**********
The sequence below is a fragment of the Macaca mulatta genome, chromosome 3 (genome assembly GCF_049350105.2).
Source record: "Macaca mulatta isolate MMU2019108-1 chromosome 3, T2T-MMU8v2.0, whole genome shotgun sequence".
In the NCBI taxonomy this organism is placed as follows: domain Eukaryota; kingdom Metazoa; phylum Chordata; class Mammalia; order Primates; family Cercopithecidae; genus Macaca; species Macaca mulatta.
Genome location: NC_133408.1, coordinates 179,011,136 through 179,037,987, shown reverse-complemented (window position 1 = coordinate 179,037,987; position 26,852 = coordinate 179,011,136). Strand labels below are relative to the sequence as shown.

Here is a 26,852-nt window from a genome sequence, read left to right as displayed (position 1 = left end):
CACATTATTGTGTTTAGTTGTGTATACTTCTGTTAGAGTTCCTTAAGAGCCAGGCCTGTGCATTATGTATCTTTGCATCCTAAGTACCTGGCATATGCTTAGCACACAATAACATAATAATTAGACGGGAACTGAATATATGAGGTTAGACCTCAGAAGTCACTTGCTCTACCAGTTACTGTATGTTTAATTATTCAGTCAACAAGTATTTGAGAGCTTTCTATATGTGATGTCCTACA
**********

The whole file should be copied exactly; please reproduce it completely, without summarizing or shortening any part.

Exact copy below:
The sequence below is a fragment of the Macaca mulatta genome, chromosome 3 (genome assembly GCF_049350105.2).
Source record: "Macaca mulatta isolate MMU2019108-1 chromosome 3, T2T-MMU8v2.0, whole genome shotgun sequence".
In the NCBI taxonomy this organism is placed as follows: domain Eukaryota; kingdom Metazoa; phylum Chordata; class Mammalia; order Primates; family Cercopithecidae; genus Macaca; species Macaca mulatta.
Genome location: NC_133408.1, coordinates 179,011,136 through 179,037,987, shown reverse-complemented (window position 1 = coordinate 179,037,987; position 26,852 = coordinate 179,011,136). Strand labels below are relative to the sequence as shown.

Here is a 26,852-nt window from a genome sequence, read left to right as displayed (position 1 = left end):
CACATTATTGTGTTTAGTTGTGTATACTTCTGTTAGAGTTCCTTAAGAGCCAGGCCTGTGCATTATGTATCTTTGCATCCTAAGTACCTGGCATATGCTTAGCACACAATAACATAATAATTAGACGGGAACTGAATATATGAGGTTAGACCTCAGAAGTCACTTGCTCTACCAGTTACTGTATGTTTAATTATTCAGTCAACAAGTATTTGAGAGCTTTCTATATGTGATGTCCTACA